We turn to the allegation of ineffective counsel a contention that has a familiar ring in all cases involving convicted persons. This Court has had occasion to sustain this contention on several occasions, in some of which the trial judge has been primarily responsible, but at all times this Court has avoided "second-guessing" the performance of the attorney. In any case, irrespective of the result, a judge or lawyer can look back over the trial and say that other action should have been taken. The "Monday morning quarterback" is invariably in a better position to call the signals.

At the outset we observe that the Supreme Court of Appeals of Virginia had occasion to commend trial counsel in the direct appeal, Timmons v. Commonwealth, supra, where it is said:

"The defendant was represented by able and competent counsel both in the trial court and in this Court. In the trial court, it was sought to show that he was insane, and much of the evidence, as we have seen, was brought out in answer to questions propounded by defendant's counsel, and admitted on that issue. He cannot be allowed to take advantage of his claim in the trial court that evidence of his condition at the time of the killing showed that he was insane, and now on appeal be permitted to successfully contend that the admission of such evidence was erroneous and prejudicial to him."

Whatever may be said as to the retroactive effect of Escobedo (1964), Gideon (1963), Haynes (1963), Cooper v. Commonwealth, supra (March 8, 1965), and the many other decisions attempting to distinguish or clarify these recent opinions, we know of no case which attempts to determine the effectiveness of trial counsel on any basis other than what the law was at the time of trial which, in the present situation, was April 17-18, 1962.

Argument is made that there was no objection to the introduction of the written confession obtained from petitioner during a forty minute interrogation on the afternoon of October 20, 1961. Let us review the position in which court-appointed counsel was at that moment. In the first place, we must remember that the petitioner, at his insistence evidenced by a writing delivered to his attorney, had entered a plea of "not guilty by reason of insanity." As observed in State v. Long, 90 N.H. 103, 4 A.2d 865, 6 A.2d 752, such a plea is in the nature of a plea in "confession and avoidance." There had been numerous discussions between petitioner and his counsel as to the plea to be entered, as well as suggestions that a plea of guilty might save petitioner from the electric chair. Unlike the federal courts, the so-called "negotiated plea" is an accepted practice in the state courts, with the prosecuting attorney and defense counsel frequently agreeing upon a joint recommendation to be made to the court in disposition of a criminal case. The final decision on the plea to be entered rested with petitioner.

Moreover, at the time the confession was introduced the lady who was twice raped and was an eyewitness to the murder had already testified with respect to the many sordid details of what occurred on the afternoon of October 19, 1961. The evidence of guilt at the moment the confession was introduced was overwhelming. While the court-appointed attorney was not cross-examined at the state habeas hearing as to his failure to object to the confession, it is perfectly apparent that the attorney concluded that the confession, if it had any bearing on the fairness of the trial, would perhaps be beneficial to petitioner.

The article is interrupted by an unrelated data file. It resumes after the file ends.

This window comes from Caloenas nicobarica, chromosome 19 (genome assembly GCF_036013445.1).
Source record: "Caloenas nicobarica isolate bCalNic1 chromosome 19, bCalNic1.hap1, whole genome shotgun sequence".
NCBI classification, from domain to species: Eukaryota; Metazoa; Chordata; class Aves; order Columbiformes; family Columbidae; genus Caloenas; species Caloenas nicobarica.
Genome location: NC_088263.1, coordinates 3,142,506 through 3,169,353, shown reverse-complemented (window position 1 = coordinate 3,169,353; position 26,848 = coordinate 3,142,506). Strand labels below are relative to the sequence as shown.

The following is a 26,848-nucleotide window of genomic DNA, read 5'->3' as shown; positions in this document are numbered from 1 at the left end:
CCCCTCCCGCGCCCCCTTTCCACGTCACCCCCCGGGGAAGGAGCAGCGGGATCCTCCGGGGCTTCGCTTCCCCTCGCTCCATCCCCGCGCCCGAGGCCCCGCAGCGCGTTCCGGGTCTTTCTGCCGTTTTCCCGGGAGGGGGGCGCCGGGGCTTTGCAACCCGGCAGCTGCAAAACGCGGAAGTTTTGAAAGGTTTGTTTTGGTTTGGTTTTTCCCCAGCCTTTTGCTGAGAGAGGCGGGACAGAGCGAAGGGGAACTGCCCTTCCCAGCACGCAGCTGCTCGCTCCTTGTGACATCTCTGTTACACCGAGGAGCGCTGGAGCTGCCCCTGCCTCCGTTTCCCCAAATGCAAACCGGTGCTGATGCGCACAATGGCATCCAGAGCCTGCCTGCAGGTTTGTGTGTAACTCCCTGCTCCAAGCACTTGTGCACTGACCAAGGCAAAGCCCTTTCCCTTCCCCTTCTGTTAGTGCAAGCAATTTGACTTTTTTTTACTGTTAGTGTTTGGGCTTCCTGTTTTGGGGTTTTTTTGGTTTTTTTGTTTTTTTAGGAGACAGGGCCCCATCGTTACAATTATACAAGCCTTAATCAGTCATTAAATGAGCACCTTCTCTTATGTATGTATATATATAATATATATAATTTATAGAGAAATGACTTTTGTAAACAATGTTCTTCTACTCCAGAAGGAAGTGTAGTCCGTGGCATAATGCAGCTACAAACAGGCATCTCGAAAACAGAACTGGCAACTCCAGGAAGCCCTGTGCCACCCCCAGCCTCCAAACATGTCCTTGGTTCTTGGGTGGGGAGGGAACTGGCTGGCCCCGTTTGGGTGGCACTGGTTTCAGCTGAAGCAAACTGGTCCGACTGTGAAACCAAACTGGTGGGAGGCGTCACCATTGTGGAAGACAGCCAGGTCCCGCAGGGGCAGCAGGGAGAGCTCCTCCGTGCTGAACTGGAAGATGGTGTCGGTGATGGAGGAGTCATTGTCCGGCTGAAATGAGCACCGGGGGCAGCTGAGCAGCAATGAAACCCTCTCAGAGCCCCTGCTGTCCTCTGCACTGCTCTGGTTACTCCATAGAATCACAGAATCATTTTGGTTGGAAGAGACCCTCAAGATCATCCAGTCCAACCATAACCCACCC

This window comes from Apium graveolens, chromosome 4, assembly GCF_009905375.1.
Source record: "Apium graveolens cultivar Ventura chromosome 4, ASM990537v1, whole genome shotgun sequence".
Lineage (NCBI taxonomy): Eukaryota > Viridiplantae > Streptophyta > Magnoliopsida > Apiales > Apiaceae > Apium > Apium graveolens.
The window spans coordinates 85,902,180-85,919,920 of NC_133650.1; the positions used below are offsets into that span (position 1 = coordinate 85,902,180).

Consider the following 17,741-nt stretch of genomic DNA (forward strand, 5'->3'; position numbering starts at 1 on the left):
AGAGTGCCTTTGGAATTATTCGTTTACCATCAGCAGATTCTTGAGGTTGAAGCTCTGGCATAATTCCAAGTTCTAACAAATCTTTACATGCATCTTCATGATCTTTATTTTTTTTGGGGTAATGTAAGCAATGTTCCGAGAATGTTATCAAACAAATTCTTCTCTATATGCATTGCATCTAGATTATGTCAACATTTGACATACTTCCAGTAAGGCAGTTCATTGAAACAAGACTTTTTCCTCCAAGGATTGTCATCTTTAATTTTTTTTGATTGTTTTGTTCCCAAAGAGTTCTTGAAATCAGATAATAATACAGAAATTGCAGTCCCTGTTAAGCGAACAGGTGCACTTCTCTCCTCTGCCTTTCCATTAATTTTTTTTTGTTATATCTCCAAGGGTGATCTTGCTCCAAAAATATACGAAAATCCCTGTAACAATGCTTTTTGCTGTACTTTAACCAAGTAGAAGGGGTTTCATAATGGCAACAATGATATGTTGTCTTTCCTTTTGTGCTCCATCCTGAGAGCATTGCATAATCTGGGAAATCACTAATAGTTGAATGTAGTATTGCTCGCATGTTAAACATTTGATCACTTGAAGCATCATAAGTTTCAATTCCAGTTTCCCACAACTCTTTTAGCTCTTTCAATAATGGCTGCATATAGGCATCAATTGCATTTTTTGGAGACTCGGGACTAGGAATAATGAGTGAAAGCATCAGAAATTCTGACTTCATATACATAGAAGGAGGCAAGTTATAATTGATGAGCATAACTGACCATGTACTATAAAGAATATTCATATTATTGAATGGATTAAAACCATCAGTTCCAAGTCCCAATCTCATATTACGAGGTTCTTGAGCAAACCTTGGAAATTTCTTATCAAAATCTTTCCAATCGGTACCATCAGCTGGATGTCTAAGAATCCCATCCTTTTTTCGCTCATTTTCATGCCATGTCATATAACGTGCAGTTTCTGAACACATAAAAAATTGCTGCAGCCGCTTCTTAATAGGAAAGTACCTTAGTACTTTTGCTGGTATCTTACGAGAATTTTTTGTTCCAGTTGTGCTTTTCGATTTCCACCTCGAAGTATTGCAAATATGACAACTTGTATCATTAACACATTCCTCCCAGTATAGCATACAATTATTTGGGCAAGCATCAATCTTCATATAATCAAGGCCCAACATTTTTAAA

Examining the 74 page opinion in Culombe v. Connecticut, 367 U.S. 568, 81 S. Ct. 1860, 6 L. Ed. 2d 1037, we find nothing therein contained which would serve as a warning to petitioner's court-appointed counsel that Escobedo and Haynes would necessarily be forthcoming. Assuming arguendo that petitioner's confession of October 20, 1961, would now be legally impermissible, this has no *761 bearing on the effectiveness of petitioner's counsel.

The principal complaint now asserted by petitioner is that his attorney failed in his duty to make reasonable inquiry in petitioner's home area (Berlin, Maryland) with respect to his prior activities tending to support the issue of insanity. He relies upon Brubaker v. Dickson, 9 Cir., 310 F.2d 30, cert. den. 372 U.S. 978, 83 S. Ct. 1110, 10 L. Ed. 2d 143, in which the petitioner was refused a plenary hearing in both the state and federal courts. On this point the case was reversed and a factual hearing was ordered. The test of the attorney's obligation is well stated therein (310 F.2d 37):

"The test to be applied in determining the legal adequacy of the allegations of appellant's petition is readily stated: `The requirement of the Fourteenth Amendment is for a fair trial'; the due process clause `prohibits the conviction and incarceration of one whose trial is offensive to the common and fundamental ideas of fairness and right.' Compliance with this standard required that appellant, charged with a capital offense, be represented at trial by counsel.
"But the constitutional requirement of representation at trial is one of substance, not of form. It could not be satisfied by a pro forma or token appearance. Appellant was entitled to `effective aid in the preparation and trial of the case.'